While the Shroud of Turin – believed to be the burial cloth that wrapped the body of Jesus after his death – may be the most recognizable relic association with Jesus’ Passion, several others exist.
Three of these relics are located in Spain, where they have been studied by scientists and venerated by pilgrims for many years.
Lignum Crucis: A Relic of the True Cross
For more than 1200 years, the Franciscan monastery of Santo Toribio de Liébana in Cantabria houses a relic believed to be a large part of the Cross of Christ.
This relic is known by its Latin name “Lignum Crucis” which means “Wood of the Cross,” and is believed to be the left horizontal arm of the Cross.
Saint Helena, the mother of the Emperor Constantine, went on a mission to Jerusalem, around 324 AD, to preserve the relics of the Lord’s Passion. One of them was the True Cross, which made its way in Spain in the 16th century.
In 1958, some tests were carried out to verify the relic’s authenticity.
“They confirmed that the wood is from a tree that exists in the Holy Land and is older than 2000 years,” Fr. Juan Manuel Núñez, superior of the convent of Santo Toribio de Liébana told ACI Prensa, CNA’s Spanish language news partner.
In addition, the DNA of the relic matches that of other smaller pieces of the cross that are preserved in different parts of the world.
The Holy Shroud of Oviedo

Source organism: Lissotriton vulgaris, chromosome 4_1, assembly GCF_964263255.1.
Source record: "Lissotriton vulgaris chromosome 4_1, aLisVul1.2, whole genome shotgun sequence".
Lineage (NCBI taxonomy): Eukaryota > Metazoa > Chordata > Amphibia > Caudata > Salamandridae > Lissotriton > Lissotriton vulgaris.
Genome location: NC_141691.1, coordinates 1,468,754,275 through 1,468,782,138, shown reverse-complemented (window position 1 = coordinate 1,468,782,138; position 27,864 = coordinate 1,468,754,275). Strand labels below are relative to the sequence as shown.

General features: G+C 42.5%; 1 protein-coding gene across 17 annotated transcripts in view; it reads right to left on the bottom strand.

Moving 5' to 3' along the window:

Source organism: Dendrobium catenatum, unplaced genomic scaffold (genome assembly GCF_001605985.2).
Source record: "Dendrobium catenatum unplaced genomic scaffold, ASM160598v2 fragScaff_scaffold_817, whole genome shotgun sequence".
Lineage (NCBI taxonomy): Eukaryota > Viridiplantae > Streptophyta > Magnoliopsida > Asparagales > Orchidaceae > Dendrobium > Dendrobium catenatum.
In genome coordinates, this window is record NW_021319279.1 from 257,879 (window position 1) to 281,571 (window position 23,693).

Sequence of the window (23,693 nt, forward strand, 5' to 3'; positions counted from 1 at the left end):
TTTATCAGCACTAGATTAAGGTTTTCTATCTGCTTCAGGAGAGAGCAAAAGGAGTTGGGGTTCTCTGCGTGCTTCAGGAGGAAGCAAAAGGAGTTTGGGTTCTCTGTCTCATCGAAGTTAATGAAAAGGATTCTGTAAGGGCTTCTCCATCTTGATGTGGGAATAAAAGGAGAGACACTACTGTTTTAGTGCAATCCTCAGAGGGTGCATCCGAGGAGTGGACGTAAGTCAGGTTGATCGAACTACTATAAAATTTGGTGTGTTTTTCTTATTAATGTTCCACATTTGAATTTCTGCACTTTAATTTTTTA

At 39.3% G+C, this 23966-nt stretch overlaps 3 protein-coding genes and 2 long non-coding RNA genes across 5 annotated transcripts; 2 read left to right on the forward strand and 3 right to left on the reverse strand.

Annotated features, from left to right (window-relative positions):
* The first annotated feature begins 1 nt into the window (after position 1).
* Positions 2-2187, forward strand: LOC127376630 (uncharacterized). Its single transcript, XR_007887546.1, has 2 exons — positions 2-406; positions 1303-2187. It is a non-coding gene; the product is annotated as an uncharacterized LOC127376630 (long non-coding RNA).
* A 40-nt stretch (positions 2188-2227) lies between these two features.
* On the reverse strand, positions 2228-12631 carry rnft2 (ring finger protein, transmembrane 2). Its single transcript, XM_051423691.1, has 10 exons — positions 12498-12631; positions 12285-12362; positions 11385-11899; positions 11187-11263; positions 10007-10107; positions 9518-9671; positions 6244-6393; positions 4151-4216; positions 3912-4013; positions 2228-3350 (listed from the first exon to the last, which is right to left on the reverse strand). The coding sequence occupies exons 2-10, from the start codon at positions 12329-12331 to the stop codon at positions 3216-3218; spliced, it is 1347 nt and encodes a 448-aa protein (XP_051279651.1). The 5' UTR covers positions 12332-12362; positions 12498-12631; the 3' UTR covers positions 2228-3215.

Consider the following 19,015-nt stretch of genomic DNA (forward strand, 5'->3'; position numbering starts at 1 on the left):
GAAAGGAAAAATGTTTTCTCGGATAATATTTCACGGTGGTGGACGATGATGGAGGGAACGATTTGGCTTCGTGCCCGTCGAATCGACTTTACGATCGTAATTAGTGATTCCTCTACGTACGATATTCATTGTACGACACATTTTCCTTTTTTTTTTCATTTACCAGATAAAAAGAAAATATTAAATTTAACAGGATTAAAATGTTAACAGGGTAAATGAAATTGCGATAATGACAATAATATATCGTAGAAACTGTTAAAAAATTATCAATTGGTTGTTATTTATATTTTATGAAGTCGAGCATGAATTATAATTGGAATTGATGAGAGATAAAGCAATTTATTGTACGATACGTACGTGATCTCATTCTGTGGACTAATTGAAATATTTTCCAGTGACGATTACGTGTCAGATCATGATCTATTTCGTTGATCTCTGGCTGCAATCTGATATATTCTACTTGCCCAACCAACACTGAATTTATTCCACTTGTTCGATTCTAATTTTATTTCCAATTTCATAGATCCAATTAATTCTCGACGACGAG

According to tradition, the shroud that covered the face of Jesus is kept in the Cathedral of Oviedo and is exposed to the public only three times a year: on Good Friday; on September 14, the Feast of the Holy Cross; and on September 21, the feast of Saint Matthew the Apostle, patron of the Spanish city.
Tradition holds that the Apostles venerated the relics of the Passion in Jerusalem, including this shroud, during the early years of Christianity. It was saved from the invading Persians in the 7th century and brought to Spain.
Jorge Manuel Rodríguez Almenar, president of the Spanish Center for Sindonology (the study of the shroud), has explained on numerous occasions that studies confirm that all the elements of the face of the Shroud of Oviedo fit those of the Shroud of Turin.
The last of these studies was carried out by the Catholic University of Murcia in Spain, which concluded that both fabrics enveloped the same person. The examination also indicated that the man of the Shroud of Turin and the man of the Shroud of Oviedo suffered the same wound to the side.
This detail agrees with John’s Gospel which records, “When they came to Jesus and saw that he was already dead, they did not break his legs, but one soldier thrust his lance into his side, and immediately blood and water flowed out.”
The Holy Chalice of the Last Supper
According to tradition, the chalice that Jesus used during the Last Supper is preserved in the Valencia cathedral.
According to Fr. Jaime Sancho, custodian of the Holy Chalice, the most complete study of this object was made in 1960 and the evidence suggested a very high degree of confidence in the relic’s authenticity.
The cup dates back to the time of Jesus and is made of a type of agate stone that was only found in the Holy Land.
“No subsequent archaeological study has disproved this research. It is the only chalice that has stood up under criticism and historical research,” said Sancho in a July 2016 interview with ACI Prensa.
“When one looks at this relic, one discovers the love of God in the Eucharist and that is what converts people,” the priest said.
St. John Paul II venerated the chalice in the Valencia cathedral and used it for the consecration during his visit to Spain in 1982.
Pope Benedict XVI used the chalice during the Mass for the Fifth World Meeting of Families held in Valencia in 2006.
The Chapel of the Holy Chalice can be visited virtually here: https://www.visitvalencia.com/en/santogrial